• (80% * 3.33%) + (20% * 15%) = 2.664% + 3% = 5.664%

The Gordon Model

The Gordon Model works for investors who predict NOI will grow at a constant rate each year. For this model, divide cash flow by the difference between the discount rate (k) and the constant growth rate (g).

The discount rate is the interest rate used to determine how money’s value will change over time. Investors can use the risk-free rate, a projected cap rate, or weighted average cost of capital to determine the discount rate.

The constant growth rate is a projection by the investor. Some investors will project an annual 2% growth for NOI, while others will project higher numbers. To make estimates, investors have to consider historical performances for similar, nearby properties.

  • The formula looks like this: Cash flow / (k – g) = Value

You can manipulate the formula to calculate the cap rate (k) if you know the other inputs.

  • k = g + (cash flow / value)

What’s Considered A Good Cap Rate

A reasonable cap rate varies for each investor. Some investors want lower cap rates because these signify fewer risks, but the location also plays a role. Cap rates and expectations vary across states and counties. Some experts believe a 4%-5% cap rate is optimal, but various factors influence these targets. We’ll get to those factors shortly.

Example Use of Capitalization Rate

Let’s assume you come across a $2 million multifamily property and want to determine if that is a fair price. After accounting for expenses, the property produces $100,000 in annual net operating income. We can use these numbers to find the capitalization rate:

  • $100,000 / $2,000,000 = 5%

We now know the cap rate, but it’s not enough to evaluate the property. The next step is to find the cap rates of similar, previously sold properties in the same area. An average cap rate lower than 5% for similar properties indicates a bargain. An average cap rate above 5% would suggest the opposite.

Let’s assume similar properties in the same area have 8% cap rates. You would overpay if you bought at $2 million. We can modify the formula to find the fair value based on an 8% cap rate.

  • $100,000 / fair value = 8%
  • $100,000 = 8% * fair value
  • Fair value = $100,000 / 8% = $1,250,000

In this example, the difference between a 5% cap rate and an 8% cap rate is $750,000. If you pay $2 million for this property, you are significantly overpaying. You can negotiate a lower price and watch the property, but you should spend more of your efforts looking for better opportunities.

Factors That Impact Cap Rates

Cap rates aren’t universal. We’ll share factors that impact cap rates so you can distinguish between a good deal and an overpriced property.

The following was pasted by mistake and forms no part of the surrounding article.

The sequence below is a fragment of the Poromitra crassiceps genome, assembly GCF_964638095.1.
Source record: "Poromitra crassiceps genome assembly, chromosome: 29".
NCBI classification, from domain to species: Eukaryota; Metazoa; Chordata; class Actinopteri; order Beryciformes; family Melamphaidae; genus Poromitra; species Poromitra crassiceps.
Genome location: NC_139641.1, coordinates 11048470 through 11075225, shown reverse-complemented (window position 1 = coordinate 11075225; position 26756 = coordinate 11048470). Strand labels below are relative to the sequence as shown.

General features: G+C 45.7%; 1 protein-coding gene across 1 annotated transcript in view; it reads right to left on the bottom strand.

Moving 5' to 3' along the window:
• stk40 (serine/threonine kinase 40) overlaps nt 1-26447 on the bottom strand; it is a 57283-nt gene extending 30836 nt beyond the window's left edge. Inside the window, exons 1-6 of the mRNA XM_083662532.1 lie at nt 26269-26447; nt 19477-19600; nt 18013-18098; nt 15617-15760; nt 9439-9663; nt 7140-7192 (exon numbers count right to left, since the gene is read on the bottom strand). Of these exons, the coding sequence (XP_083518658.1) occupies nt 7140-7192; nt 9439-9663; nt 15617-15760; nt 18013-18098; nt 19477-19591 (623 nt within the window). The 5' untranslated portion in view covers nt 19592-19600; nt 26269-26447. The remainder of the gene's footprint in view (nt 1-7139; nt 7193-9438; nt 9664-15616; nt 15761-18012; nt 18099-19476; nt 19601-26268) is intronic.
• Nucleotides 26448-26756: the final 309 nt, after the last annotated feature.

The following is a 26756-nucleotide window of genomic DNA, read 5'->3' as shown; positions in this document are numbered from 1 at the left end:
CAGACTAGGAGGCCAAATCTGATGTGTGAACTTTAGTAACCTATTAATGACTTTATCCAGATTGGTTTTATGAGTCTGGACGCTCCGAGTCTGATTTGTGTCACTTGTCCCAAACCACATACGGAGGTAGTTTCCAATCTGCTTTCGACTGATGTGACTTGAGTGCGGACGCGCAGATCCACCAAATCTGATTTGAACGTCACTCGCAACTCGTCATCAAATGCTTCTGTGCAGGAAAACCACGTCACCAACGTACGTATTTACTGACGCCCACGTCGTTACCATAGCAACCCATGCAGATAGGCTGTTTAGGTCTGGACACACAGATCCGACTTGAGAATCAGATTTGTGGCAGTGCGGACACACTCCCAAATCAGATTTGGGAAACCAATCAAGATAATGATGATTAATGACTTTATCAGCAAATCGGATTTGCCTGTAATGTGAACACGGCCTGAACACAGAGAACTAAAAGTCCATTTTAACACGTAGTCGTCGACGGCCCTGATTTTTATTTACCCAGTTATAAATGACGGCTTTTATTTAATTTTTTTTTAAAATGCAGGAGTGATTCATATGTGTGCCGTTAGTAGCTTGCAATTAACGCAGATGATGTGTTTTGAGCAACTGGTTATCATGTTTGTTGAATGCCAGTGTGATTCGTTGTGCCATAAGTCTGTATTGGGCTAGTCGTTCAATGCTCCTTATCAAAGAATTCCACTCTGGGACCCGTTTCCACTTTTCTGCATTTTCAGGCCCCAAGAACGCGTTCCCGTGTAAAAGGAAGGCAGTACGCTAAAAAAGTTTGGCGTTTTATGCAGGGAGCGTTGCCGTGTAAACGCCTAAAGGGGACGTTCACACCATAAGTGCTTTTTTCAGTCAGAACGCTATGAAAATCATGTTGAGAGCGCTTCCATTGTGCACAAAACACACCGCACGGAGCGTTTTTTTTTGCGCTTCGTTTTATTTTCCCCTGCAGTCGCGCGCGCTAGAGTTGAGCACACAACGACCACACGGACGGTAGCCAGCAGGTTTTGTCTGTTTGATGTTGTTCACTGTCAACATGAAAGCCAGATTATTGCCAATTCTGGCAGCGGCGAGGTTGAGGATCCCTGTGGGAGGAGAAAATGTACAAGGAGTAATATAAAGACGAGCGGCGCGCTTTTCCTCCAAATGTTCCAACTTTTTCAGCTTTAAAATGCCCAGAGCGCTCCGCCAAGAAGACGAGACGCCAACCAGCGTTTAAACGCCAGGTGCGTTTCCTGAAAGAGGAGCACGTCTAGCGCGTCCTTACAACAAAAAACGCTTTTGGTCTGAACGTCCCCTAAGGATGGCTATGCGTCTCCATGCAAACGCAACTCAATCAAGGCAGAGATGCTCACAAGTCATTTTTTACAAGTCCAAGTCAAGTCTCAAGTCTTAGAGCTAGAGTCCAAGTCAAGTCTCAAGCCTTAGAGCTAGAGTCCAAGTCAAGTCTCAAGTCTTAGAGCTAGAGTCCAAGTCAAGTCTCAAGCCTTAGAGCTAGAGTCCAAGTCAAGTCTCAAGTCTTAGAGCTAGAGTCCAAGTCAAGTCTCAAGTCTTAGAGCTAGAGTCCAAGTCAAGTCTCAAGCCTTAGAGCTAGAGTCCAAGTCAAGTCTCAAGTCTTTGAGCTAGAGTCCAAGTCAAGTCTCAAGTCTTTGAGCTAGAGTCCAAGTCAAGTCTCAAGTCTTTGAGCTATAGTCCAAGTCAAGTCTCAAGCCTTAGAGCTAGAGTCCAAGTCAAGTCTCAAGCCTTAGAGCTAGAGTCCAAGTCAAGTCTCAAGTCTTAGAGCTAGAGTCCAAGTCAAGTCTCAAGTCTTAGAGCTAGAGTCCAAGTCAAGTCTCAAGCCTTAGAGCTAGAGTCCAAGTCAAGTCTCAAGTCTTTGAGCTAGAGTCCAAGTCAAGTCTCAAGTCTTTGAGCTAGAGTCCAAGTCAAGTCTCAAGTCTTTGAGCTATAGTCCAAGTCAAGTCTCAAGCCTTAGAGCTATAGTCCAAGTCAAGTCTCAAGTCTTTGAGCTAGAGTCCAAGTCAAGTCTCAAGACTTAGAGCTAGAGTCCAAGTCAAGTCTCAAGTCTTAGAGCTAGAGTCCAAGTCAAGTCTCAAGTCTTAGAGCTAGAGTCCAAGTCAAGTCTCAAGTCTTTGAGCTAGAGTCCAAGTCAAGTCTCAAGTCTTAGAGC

Location 

Location is the most important factor for real estate. Some quality properties get held back due to poor location. Higher cap rates often indicate riskier locations.

Property Type and Value

Multifamily investment properties and commercial properties in the same location often have different cap rates. The property’s market price also impacts the cap rate. Paying more for a property will reduce its cap rate. Look at the cap rates of similar properties in the area before making an offer.

Rental Potential

Rents soar in some areas and stay flat in others. Review rent growth over the past 5-10 years to see how much people may pay in rent. Vacancy rates also determine rental potential. Fewer vacancies indicate greater potential.

Market Size

More competitive markets have lower cap rates. Investors incur more risk in smaller markets, but the cap rates are higher. 

Asset Stability

Is your property in a reliable area or a boom-or-bust location? Stability is more attractive but will result in lower cap rates. Growth investors may seek less stability in exchange for higher cap rates.

Potential For Growth

Locations with growing populations have more rental potential. Incoming residents will need a place to live. Some residents will rent units in multifamily properties.

Capital Liquidity

Capital liquidity measures how much you invest into a property. These investments will increase your expenses, lowering net operating income in the process. This reduction will directly impact your cap rate.

Become a Passive Real Estate Investor

Real estate investing provides cash flow, appreciation, tax benefits, and other perks. However, it’s challenging to get started alone. You’ll have to review deals, assess valuations, and come up with enough money for a down payment.

Multifamily real estate investing is one of the best opportunities in real estate. You can make predictable cash flow in a recession-resistant asset. High down payments hold many people back, but Smartland can help. 

Smartland partners with investors to buy multifamily properties. They find deals, manage properties, and handle other responsibilities. Smartland will send you dividends, so you collect cash flow as if you own the property. You can fill out a simple online form to learn about their multifamily property investments with no obligation.

Smartland

You may also like

Want to discover how to buy a multifamily property? We’ll share how to generate passive income and some ways for you to get started.
Read more

Advertisement Disclosure

Product name, logo, brands, and other trademarks featured or referred to within Banks.com are the property of their respective trademark holders. This site may be compensated through third party advertisers. The offers that may appear on Banks.com’s website are from companies from which Banks.com may receive compensation. This compensation may influence the selection, appearance, and order of appearance of the offers listed on the website. However, this compensation also facilitates the provision by Banks.com of certain services to you at no charge. The website does not include all financial services companies or all of their available product and service offerings.